Apart from funding issues for keeping the graffiti gallery open, there’s the problem of Hong Kongers themselves, who show little interest in perusing art galleries. Like their counterparts the world over, Hong Kong gallery owners readily admit that if it weren’t for free booze, people would not be bothered to attend gallery events at all. “I don’t know if people were there for the free beer, or if people were there for the art,” wonders Jurgen Abergas, director of Fabrik Contemporary Art, while describing his crowded Banksy exhibit opening in April.
Hong Kong, Kramer claims, “is a business city, not so much of a cultural city.” Based upon his observation and his experience as an artist in New York City, “It’s lacking in inspiration. You walk around the street and you’re only exposed to Louis Vuitton, and people making and spending lots of money.” Like every elitist group that springs from wealthy cities, Hong Kongers are also a notoriously materialist bunch who would rather attend a Prada store opening than a local art exhibit. “People in Hong Kong love to be in ‘it’ places,” explains Abergas. And they love to buy “it” objects. Sotheby’s reaped a record US$51.77 million this April in a single day from selling a slate of works by faddish contemporary Chinese artists at The Hong Kong Convention and Exhibition Centre, located in the heart of the city. Auctions in Hong Kong, where art is often bought simply as a financial investment, have risen to become the third largest market behind New York and London.
In a New York Times article published in April 10, 2008, titled “Chinese Art Continues to Soar at Sotheby’s”, writer David Barboza explained that the most “sought-after artists” at the Sotheby’s auction were “in their 40s and 50s and came of age in the 1980s and early 1990s, when contemporary art was just beginning to blossom in China after broad economic and political changes.” While these older, more-established Chinese artists continue to bask in their newfound popularity amongst the richest circles, radical young Chinese artists are mostly ignored.
Yet there must be a young artist in the city that aspires to follow in Tsang’s footsteps, right? After all, Tsang possessed an inspiring story of influencing a new generation of designers and filmmakers, despite lacking art credentials himself. His unique style of obscure, pattern based Chinese calligraphy converted even the harshest of critics, including a member of Hong Kong’s Executive Council. Dom, founder of local art group Start From Zero, points out that many artists try out graffiti in Hong Kong, but few stick with it. He’s noticed no increase in the number of graffiti artists since he first started eight years ago and estimates that for every ten street artists in the city who pick up the spray can, nine quit within a year. “Where are all the local graffiti artists? Where are the local DJs? Where are the local hard-core bands?” wonders Kramer, the gallery owner.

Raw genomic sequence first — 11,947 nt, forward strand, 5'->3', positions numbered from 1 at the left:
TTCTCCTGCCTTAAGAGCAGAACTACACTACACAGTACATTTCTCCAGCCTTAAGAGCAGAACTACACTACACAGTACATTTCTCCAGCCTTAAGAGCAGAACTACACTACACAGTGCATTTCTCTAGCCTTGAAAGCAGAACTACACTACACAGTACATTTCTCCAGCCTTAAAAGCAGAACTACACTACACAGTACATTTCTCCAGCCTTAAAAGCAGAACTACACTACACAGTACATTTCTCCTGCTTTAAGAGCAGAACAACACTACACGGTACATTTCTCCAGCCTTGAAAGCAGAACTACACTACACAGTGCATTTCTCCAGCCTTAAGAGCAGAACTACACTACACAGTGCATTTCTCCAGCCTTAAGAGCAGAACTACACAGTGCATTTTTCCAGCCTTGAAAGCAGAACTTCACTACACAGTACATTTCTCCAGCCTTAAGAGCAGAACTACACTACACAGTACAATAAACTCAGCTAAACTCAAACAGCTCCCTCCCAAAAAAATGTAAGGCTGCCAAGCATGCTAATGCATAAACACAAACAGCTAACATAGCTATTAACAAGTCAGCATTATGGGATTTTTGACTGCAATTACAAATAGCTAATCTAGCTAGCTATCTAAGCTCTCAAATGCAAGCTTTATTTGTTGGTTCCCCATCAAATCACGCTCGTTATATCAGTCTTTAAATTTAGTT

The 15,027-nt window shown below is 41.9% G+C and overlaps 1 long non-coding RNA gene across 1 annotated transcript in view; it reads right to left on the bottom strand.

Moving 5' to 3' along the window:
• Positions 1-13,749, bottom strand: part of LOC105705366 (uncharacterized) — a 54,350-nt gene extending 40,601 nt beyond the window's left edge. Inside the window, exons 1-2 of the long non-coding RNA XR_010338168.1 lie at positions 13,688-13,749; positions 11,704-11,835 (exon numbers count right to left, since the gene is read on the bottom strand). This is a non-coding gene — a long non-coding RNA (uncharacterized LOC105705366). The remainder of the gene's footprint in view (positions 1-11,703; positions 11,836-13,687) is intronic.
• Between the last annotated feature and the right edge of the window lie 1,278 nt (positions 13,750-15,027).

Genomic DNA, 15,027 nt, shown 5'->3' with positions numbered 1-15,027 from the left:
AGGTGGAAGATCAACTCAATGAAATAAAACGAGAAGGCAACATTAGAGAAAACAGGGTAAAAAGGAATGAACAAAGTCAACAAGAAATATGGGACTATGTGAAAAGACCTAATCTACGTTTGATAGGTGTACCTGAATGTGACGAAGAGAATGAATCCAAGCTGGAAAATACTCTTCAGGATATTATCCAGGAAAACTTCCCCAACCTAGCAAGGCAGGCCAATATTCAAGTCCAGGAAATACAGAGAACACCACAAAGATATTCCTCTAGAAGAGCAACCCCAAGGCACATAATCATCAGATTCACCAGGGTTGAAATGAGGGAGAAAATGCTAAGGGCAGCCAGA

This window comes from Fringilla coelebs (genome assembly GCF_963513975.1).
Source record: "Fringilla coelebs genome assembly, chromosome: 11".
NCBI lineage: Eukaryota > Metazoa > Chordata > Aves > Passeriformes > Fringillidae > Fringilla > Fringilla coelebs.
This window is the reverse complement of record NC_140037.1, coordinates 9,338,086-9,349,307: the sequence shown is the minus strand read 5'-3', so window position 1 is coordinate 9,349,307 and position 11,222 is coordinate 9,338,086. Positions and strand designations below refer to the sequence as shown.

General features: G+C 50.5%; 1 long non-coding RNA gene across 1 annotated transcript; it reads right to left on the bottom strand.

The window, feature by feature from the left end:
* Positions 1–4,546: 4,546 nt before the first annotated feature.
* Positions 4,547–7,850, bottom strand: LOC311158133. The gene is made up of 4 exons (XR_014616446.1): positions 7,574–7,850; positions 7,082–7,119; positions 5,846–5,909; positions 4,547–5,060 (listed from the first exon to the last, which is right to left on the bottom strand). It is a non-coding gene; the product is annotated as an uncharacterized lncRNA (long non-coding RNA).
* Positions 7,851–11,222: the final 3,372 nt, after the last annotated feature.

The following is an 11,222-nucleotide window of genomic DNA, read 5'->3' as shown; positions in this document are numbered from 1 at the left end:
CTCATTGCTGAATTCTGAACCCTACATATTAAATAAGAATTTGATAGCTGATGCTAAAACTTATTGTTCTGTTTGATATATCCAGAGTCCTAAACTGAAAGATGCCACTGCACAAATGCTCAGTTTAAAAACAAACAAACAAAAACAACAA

Dom bemoans an “attention disorder” that plagues many local artists. According to him, they try only because of its stereotypically rebellious connotations. But the stagnation in creativity can also be attributed to Hong Kong’s laissez-faire capitalism. Chan Hoi-Man, professor at the department of sociology at Hong Kong’s Chinese University, says, “It’s a question of choice, if the population spends more time and attention on economic affairs, obviously culture or cultural creativity is de-emphasized”. By having spent too much time on economic affairs, the populace of Hong Kong has ended up defining good art by its price tag. “In the whole of Hong Kong, things are measured by their visible, immediate, and concrete outcome,” explains Chan. And to indulge in ambitious ideas like persistently spray-painting walls, where there is no immediate monetary gain, is deemed crazy by local standards.
Graffiti, an art form that is developed as subversive commentary, should be thriving in Hong Kong by now. All the signs of suppression are there -- the divides in social class, the thriving materialistic culture, and political antagonism with Mainland China. Yet not much noise has been made recently to address these issues. If the city continues its course of pure economic pursuit, those same artists who have been ignored by following the rules set up by government, will soon reach a breaking point. Hopefully, someone will come forward to announce their displeasure by developing uncompromising works of graffiti. Hopefully, someone as crazy as Tsang Tsou-choi.
Philip Leung is an arts and culture freelance writer from Toronto. He currently resides in Hong Kong and have written for publications such as Time Out Magazine and Corduroy Magazine.